rick & 1j13
Thursday, June 26, 2003
I feel like there's not much to say these days... or maybe there's too much to say, and we're all stuck in some retro 80's movie with Ben Stein asking the class, "Bueller? Beuller?"because there's no one to speak or no one to listen. I've got a few "outlets" for the stuff I write, and anything I come up with for the 1J13 email list tends to be either a re-hash of what I've blogged about here, or it's a re-hash of dead horses we've kicked around on the list already over the years. So it's not really "writer's block" in the truest sense - more of a "writer's roadblock."

The only thing I can point to that's "new" for me right now is something that's building inside through the Word, through sermons, through stuff I'm reading and listening to, and that is the call to OBEDIENCE. That's a hard pill to swallow for the church. We know we need to "obey," but that rarely turns into real motivation and real action to really follow through with the commands of God. And it's tough to tell a grace-driven people that there's still a "law" that needs to be followed and lifted up as a standard for living instead of some unreachable absolute ideal or unnecessary legalistic thing.

But isn't that what grace is about: the desire and power to do what God is compelling you and me to do? That's the rub - if you're already going to heaven (since this is what the average church-goer considers "salvation"), and you're forgiven for your shortcomings and sins if you'll just confess 'em, then why do you have to put real effort into obeying The Law, right? But that's what grace is for, to actually DO what you cannot on your own DO in the right heart and spirit and motivation.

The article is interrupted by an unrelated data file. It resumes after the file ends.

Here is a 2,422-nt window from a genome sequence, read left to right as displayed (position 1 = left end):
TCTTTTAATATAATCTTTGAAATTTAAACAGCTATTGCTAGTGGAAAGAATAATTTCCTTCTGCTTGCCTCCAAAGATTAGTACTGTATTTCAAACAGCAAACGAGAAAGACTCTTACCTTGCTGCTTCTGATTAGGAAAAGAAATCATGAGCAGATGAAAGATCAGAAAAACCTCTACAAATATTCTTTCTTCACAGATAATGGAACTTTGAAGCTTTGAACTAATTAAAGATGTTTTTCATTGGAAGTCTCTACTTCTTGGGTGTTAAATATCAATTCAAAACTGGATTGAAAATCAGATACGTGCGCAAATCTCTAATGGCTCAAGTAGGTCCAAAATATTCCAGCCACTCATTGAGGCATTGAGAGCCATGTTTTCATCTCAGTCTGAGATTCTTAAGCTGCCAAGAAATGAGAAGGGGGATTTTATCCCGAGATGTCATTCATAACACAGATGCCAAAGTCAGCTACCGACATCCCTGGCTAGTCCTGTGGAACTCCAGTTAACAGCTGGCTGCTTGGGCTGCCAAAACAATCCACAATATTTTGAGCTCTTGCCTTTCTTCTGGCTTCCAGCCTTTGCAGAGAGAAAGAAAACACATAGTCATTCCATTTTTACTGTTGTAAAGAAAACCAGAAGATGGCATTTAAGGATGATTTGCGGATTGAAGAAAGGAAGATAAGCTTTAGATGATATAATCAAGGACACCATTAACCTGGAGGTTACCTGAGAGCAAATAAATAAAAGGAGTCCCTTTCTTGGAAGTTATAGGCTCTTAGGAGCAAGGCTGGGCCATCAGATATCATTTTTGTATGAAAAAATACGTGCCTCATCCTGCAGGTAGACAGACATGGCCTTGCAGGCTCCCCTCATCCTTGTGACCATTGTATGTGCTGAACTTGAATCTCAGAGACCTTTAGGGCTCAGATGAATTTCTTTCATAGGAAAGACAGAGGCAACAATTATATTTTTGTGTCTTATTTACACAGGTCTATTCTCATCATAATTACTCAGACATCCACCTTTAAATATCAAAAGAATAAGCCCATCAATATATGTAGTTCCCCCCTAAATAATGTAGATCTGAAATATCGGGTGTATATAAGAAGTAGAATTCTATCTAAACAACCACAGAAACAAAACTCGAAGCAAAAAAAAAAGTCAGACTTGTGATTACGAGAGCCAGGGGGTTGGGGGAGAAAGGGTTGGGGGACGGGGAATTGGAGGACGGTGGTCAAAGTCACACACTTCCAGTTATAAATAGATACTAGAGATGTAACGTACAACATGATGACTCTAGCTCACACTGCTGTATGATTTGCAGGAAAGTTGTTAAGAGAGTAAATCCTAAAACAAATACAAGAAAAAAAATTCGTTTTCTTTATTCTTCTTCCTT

But we... don't... do... that. Our basic Sunday morning sermon is an infomercial for the Christian Life (an ideal that everyone can try with the right "keys" and $19.95 - or your money back), not for kingdom-living (the grunt work of living with people day-to-day, with no money back guarantees). We jot down the thesis and the four bullet-points of application in our Bible margins, nod our head in agreement or shout "Amen" at the appropriate times to keep the pastor fired up, and then we walk out of the building thinking we've grown in maturity because we've heard and "understood," NOT because we've actually changed - we haven't.

But how do I write about that? How do I put down in words that I want to be someone who follows God's call no matter where it comes from, no matter what it costs, no matter where it will lead? How do I type about obedience and grace when those two things seem so paradoxical to our culture these days? How can I proclaim that grace is good because it empowers us to choose to obey, not because because it is used as a mask for our unwillingness to do so? How can I write...

Oh wait a minute... I just did. Maybe. Boy, I feel more mature already. Sarcasm.
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